Regardless of the horizon used, it would be important to understand how credit risk might change over time. Forming a view of this is complicated as the impacts of climate change and timings of transition pathways are highly uncertain. For example, short-to-medium term transition risks in some high-carbon energy assets look materially lower today than they did a year ago. Therefore, regulators would likely look for a higher degree of certainty over the future path of risks before interjecting to reflect them.

Given this uncertainty and the lack of historical data, any views of risks would likely require the use of scenario analysis. Policymakers would have to decide on the most appropriate climate scenario to use for this analysis. Key decisions would be on the path of the scenario and also the level of stress embedded within its calibration. For example, results would materially differ if a delayed transition scenario was modelled over an instant transition scenario. As valuable as the scenarios provided by groups such as the Network for the Greening the Financial System are, their long-term reference scenarios are unlikely to be appropriate for this analysis, so new scenarios would be required. 

The toolkit that would allow regulators to undertake this analysis is still being developed. This analysis might become more tractable over time as government policy becomes clearer and uncertainties reduce, but that might not be imminent. 

Returning from the conceptual to the real world

The question of climate risk weights and whether to take further regulatory action is tricky and arguably unprecedented. It is therefore positive that the international regulatory community is actively discussing the links between climate change and the capital framework, including through the BCBS Taskforce on climate-related financial risks.

Some may argue that the steps above are too arduous, and that regulators should cut through this uncertainty and adjust risk weights for those sectors most exposed to transition risks now. But there are consequences to policymakers’ actions and it is therefore important to work through them carefully with reference to their mandates. For example, the Prudential Regulation Authority (PRA) remit requires it to also consider impacts on competition and energy security.

In the meantime, should regulators be worried that banks may be undercapitalised against the risks of climate change? The risks of climate change could be material and they will increase unless early, well-managed action is taken to reduce greenhouse gas emissions. But in the absence of a sudden shock and on the basis of existing modelling assumptions, emerging evidence from international exercises so far suggests that banks are unlikely to face significant losses in the very near term. This is not a given, but it suggests that time exists to better explore the steps set out above. In the meantime, banks are building up their risk capabilities in response to the PRA’s supervisory expectations.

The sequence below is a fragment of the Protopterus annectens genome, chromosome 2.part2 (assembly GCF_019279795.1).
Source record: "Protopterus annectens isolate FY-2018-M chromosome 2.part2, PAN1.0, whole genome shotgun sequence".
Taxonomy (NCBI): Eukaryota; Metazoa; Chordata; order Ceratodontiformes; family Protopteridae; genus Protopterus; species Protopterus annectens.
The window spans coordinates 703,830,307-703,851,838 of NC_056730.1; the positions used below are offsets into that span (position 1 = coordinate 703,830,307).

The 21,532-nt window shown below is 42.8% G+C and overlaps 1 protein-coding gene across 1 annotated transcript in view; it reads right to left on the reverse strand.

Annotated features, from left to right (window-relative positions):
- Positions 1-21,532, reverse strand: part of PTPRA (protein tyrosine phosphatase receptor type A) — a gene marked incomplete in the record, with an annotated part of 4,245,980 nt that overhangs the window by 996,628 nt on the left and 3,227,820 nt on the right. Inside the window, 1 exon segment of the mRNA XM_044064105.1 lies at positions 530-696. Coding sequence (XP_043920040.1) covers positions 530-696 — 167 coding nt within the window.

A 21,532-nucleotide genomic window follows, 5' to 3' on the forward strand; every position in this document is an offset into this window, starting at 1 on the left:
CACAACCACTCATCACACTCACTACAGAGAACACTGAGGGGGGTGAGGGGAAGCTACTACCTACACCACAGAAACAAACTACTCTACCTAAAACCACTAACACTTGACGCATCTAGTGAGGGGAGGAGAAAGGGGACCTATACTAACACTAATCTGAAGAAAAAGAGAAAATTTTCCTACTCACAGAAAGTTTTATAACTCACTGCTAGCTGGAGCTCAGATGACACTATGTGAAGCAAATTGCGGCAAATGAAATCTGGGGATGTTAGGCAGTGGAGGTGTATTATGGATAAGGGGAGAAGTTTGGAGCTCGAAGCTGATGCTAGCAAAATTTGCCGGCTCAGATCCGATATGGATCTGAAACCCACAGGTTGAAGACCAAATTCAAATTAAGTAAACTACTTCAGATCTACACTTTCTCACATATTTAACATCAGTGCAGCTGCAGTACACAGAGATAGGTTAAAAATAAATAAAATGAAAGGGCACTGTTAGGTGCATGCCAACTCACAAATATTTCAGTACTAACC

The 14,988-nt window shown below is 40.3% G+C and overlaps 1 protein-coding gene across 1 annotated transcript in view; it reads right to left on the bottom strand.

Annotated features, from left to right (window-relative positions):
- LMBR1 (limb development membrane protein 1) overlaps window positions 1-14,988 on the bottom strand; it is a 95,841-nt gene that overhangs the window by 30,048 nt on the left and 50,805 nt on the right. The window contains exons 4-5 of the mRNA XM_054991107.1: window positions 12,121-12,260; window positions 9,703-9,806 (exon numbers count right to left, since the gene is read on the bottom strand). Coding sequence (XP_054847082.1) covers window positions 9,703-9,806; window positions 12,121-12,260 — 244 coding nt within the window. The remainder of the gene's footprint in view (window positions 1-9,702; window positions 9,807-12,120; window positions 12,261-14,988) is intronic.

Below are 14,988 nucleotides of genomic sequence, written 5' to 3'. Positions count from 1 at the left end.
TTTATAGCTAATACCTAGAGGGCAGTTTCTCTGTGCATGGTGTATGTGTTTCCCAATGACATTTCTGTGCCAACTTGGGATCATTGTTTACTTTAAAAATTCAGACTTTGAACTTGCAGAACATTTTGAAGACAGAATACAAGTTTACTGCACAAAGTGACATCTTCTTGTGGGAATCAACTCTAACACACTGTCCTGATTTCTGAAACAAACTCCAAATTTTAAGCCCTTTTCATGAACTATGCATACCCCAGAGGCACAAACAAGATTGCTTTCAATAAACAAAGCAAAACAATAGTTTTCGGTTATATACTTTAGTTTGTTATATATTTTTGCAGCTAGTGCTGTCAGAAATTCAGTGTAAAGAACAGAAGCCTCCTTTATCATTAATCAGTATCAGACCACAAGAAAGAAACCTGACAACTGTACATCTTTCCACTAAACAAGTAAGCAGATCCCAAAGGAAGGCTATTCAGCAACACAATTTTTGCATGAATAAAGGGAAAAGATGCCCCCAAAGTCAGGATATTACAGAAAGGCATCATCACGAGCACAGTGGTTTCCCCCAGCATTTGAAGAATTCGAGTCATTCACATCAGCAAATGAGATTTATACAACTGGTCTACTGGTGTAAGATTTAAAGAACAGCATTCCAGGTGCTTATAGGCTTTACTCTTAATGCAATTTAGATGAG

It is clear that a better understanding is needed of how banks’ risk weights will change as transition risks from climate change build over time. This post sets out some of the steps relevant to answering this question. Given the current time horizon over which capital is set, the uncertainty of transition risks over those horizons and the results of regulators’ published analysis – the argument for regulators to apply a compensating adjustment to risk weights now looks challenging. Should the argument become persuasive, further analysis and tools would be required to calibrate any regulatory adjustment. 

Developing a better understanding of climate risks is important. For that reason, domestic and international groups are investing heavily to improve their understanding. In the meantime, we note that RWAs are just one part of the capital framework. It is therefore important for policymakers to think about the capturing of climate risks holistically, across all policy levers available.

What is also clear, is that there are many open and important questions to consider as policymakers push forward with this important agenda, a number of which will be discussed at the Climate and Capital conference on 19 and 20 October 2022.

David Swallow and Chris Faint work in the Bank’s Climate Hub.

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One thought on “Capitalising climate risks: what are we weighting for?

  1. This beautifully simple article is predicated on the only reason for risk weights being ‘to ensure that banks maintain sufficient capital given their balance sheet risks’. That echoes Stuart Kirk’s (ex-HSBC) point that no-one need care about loans made for an average of 6 years because not enough risk will crystallise as balance sheet losses within 7 years. Isn’t that precisely why regulators should be concerned about more than micro-prudential single materiality? Kevin Stiroh at Fed SCC related Double Materiality to macro-prudential considerations which are hugely relevant for climate related financial stability in the long-term: ( Is this a concept that the Bank of England may become more open to if it had a clearer primary objective to incorporate the systemic risks of climate change into its decision making?